If the barometer of public opinion is fair, they take risks; if it is stormy, they beat a retreat. The officials, hounded by governors, foreign ambassadors, Government departments, Press, and public, are engaged in a constant guerrilla warfare. One of their ablest men is employed solely in countering, coaxing or coddling the unruly elements of public opinion into silence or acceptance of a police which has no more stability than our climate.

The play was evidently withdrawn because certain fanatics objected to the ice-breaker being Russian, and bullied the authorities into reversing their decision. Probably a press campaign was threatened, or further questions in the House. The episode is not in itself important, but it gives us a sinister little peep behind the scenes. We can imagine the pressure that is brought to bear on any controversial subject, and, as Mr Lewis points out, everything that rouses interest is controversial. And if we admire the BBC for the work that it has done and is still trying to do, we may well ask ourselves what is its best way out of its difficulties, and whether we, in our humble individual capacities, can be of help to it.

There would seem to be two roads of escape. The first is to turn the programmes into an eternal Children’s Hour, where nothing that rouses adult emotions shall be admitted. All is relative; and here, too, there may be controversy, for some listeners will prefer Jack Bones and his Band, and others clamour for the Pilkington Quartet. But the pressure from neither side will be severe. Classical music is a riskier proposition, for the Pilkingtonians and Bones’s [sic] will combine against it, and the fact that so much of it has been composed by foreigners will further weaken its appeal. Education must cease, for it leads to the formation of opinions, and of contrary opinions. The News Bulletin must also be stopped, because news must be selected before it is announced, and selection is the most potent form of comment. Perhaps an occasional reading from Mrs Gaskell—but no, that is going too far; she contains within her the germs of Industrial Unrest. A little music for a very long time is the best, and why, while we are about it, should not this music be performed by the courtesy of somebody’s Face Foam?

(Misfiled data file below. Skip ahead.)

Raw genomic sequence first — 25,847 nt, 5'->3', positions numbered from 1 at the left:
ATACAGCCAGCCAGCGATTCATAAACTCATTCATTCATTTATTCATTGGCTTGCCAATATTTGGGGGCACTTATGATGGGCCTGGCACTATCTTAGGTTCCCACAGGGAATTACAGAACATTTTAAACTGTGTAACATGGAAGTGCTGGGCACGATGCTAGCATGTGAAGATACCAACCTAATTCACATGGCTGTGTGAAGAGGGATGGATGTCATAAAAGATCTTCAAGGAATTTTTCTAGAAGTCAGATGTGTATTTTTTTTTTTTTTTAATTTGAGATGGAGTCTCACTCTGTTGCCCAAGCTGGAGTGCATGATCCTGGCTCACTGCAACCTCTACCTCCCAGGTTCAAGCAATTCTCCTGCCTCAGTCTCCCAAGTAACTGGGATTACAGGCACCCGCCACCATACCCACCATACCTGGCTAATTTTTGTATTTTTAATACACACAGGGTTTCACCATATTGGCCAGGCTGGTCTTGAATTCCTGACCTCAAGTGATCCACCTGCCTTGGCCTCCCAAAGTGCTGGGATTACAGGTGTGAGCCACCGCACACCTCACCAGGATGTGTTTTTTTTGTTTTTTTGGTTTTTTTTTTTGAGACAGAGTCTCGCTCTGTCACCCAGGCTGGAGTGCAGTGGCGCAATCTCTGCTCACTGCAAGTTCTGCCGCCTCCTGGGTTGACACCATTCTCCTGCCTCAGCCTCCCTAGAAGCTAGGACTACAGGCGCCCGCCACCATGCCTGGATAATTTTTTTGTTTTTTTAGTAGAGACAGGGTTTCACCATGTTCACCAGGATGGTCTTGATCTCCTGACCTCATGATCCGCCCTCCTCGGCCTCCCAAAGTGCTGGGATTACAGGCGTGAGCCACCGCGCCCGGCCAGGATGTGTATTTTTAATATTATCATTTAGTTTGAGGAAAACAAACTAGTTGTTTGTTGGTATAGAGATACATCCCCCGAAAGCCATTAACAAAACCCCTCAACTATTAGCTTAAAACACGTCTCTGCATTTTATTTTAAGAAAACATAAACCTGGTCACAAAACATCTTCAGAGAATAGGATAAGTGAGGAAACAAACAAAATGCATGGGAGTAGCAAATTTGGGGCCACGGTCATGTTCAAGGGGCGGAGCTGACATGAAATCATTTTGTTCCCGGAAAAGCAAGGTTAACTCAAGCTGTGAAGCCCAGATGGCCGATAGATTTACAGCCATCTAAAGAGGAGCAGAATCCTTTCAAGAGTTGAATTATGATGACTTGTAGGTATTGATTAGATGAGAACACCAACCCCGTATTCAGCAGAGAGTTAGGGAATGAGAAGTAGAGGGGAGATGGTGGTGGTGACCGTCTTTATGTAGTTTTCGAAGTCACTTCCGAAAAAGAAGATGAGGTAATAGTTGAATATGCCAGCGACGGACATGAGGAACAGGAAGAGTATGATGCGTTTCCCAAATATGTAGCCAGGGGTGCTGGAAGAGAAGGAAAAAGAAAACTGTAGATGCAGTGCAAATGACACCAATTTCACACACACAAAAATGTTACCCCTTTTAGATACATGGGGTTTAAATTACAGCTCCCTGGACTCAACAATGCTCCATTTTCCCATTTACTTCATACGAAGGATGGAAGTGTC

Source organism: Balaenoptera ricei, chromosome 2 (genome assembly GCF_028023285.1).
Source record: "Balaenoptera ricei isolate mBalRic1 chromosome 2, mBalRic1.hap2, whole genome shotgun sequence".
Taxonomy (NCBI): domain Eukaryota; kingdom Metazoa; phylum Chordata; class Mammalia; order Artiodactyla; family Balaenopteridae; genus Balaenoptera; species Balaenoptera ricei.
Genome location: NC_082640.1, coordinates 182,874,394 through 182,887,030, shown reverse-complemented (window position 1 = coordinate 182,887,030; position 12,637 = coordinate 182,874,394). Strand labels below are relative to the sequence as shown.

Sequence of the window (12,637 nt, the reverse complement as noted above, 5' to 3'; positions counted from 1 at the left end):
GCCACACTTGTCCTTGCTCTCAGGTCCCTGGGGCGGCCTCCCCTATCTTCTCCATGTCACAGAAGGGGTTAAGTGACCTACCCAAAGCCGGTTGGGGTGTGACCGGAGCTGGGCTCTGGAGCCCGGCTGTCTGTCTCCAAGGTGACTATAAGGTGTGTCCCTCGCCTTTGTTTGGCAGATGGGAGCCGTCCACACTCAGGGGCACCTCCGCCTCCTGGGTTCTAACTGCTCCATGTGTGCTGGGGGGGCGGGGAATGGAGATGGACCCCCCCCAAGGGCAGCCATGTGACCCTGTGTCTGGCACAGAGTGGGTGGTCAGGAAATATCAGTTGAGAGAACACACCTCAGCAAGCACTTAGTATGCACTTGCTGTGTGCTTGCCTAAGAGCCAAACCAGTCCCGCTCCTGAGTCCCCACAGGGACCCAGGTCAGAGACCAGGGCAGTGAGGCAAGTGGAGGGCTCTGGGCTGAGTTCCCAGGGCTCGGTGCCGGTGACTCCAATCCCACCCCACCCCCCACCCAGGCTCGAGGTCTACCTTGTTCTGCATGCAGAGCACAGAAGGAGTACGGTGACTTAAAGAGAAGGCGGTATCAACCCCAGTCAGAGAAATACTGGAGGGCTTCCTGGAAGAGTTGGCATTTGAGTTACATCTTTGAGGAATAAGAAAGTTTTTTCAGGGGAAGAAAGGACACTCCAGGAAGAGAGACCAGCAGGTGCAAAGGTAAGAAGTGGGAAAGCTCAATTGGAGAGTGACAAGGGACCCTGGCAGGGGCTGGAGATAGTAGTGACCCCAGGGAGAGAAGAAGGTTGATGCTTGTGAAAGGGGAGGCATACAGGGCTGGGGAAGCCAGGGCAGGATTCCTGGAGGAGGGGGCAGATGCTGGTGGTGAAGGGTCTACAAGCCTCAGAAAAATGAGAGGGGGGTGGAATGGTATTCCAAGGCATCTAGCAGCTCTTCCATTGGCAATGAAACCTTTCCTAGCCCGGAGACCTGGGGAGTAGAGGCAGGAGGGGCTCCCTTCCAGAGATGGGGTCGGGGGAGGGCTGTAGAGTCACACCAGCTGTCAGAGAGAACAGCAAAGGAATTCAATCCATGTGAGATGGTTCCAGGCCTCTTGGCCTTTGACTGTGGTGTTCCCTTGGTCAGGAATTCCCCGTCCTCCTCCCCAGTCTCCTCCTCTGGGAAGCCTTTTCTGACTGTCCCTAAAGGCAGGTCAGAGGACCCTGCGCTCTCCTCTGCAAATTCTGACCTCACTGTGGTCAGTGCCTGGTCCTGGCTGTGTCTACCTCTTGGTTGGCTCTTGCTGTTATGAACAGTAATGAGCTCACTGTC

The other road of escape lies through many difficulties, and the BBC cannot be expected to take it unless they have the active support of their well-wishers. It is not easy to resist bullies and naggers even when, constitutionally, your position is a strong one, and there is always a tendency to listen to the critic who makes most noise, and to feel that he represents the thousands who are silent. There is no reason to suppose that he does. A large body of decent opinion is probably on the side of the Corporation, and now is the moment for it to express itself, and to demand that the activities of the last few years shall be continued. As Mr Lewis puts it, “If your job is holding a balance, you can keep the pointer steady by putting a ton in either scale,” and an audience of adult listeners ought to vote for the heavier weights. Unless they do so, the talks in particular will become flimsy and tend to disappear. And the talks, although they may not be listened to widely, and although they may not leave much that is definite behind, do promote tolerance, which is education’s crown; they do, by their very variety, remind listeners that the world is large and the opinions in it conflicting, and they make the differences vivid and real to him, because their medium is the human voice and not the printed page.